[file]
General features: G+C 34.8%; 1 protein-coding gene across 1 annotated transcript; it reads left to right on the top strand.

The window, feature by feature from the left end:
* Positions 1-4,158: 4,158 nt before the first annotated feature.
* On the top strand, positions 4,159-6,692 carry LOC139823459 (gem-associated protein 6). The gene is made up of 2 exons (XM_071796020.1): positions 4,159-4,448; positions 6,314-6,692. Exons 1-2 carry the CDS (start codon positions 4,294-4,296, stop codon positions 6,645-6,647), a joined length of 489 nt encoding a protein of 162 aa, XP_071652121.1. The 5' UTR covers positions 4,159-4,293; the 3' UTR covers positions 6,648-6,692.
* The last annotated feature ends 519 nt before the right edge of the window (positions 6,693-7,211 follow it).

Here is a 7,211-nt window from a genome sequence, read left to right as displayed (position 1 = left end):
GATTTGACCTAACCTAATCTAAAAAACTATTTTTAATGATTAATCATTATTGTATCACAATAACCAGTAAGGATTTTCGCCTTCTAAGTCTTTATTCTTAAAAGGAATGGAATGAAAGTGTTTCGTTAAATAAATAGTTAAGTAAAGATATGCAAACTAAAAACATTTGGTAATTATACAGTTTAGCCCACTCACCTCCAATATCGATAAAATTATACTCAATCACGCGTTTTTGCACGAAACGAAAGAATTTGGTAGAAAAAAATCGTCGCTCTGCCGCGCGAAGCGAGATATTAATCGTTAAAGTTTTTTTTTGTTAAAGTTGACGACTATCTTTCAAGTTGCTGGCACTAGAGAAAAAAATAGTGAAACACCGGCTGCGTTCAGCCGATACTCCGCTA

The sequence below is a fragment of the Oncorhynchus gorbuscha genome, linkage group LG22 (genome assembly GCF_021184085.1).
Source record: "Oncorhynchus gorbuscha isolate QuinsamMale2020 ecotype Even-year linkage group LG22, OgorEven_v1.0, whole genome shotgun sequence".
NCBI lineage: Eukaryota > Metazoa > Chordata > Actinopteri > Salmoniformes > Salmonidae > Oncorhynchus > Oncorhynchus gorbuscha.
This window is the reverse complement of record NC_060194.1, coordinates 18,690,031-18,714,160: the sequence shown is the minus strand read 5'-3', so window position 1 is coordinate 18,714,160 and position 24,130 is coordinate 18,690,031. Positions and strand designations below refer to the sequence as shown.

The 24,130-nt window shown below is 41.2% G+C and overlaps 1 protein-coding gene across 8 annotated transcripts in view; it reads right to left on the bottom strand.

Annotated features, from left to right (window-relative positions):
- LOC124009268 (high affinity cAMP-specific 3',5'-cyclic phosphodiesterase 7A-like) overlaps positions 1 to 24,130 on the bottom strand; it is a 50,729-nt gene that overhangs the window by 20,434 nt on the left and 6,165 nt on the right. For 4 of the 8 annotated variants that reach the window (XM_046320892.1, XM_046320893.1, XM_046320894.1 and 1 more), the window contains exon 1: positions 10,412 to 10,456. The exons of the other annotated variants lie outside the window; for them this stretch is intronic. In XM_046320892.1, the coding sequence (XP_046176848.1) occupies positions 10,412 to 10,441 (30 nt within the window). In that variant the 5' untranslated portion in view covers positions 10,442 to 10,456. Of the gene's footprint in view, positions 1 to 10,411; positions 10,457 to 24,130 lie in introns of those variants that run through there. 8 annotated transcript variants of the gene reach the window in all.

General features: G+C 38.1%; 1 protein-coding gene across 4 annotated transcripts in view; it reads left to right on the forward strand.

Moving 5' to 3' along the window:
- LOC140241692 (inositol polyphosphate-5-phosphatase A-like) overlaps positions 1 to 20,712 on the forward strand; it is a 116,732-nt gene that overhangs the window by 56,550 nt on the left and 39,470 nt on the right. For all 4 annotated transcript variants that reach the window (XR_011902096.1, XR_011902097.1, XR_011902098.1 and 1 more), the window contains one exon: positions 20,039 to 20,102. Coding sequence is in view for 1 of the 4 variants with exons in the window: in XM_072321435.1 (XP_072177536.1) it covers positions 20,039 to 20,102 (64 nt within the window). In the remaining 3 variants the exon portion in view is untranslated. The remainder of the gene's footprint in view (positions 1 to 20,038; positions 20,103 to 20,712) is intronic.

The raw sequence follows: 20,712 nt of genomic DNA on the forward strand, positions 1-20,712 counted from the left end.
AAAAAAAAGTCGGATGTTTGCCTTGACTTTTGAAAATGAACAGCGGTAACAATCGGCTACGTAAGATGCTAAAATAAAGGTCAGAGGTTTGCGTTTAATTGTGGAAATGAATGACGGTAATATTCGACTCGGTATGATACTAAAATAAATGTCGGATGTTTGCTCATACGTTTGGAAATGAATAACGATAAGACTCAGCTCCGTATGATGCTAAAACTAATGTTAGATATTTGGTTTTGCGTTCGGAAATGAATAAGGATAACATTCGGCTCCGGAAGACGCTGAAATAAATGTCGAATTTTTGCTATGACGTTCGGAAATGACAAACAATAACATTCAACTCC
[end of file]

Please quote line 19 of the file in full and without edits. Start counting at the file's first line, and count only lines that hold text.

AAAAAAAAGTCGGATGTTTGCCTTGACTTTTGAAAATGAACAGCGGTAACAATCGGCTACGTAAGATGCTAAAATAAAGGTCAGAGGTTTGCGTTTAATTGTGGAAATGAATGACGGTAATATTCGACTCGGTATGATACTAAAATAAATGTCGGATGTTTGCTCATACGTTTGGAAATGAATAACGATAAGACTCAGCTCCGTATGATGCTAAAACTAATGTTAGATATTTGGTTTTGCGTTCGGAAATGAATAAGGATAACATTCGGCTCCGGAAGACGCTGAAATAAATGTCGAATTTTTGCTATGACGTTCGGAAATGACAAACAATAACATTCAACTCC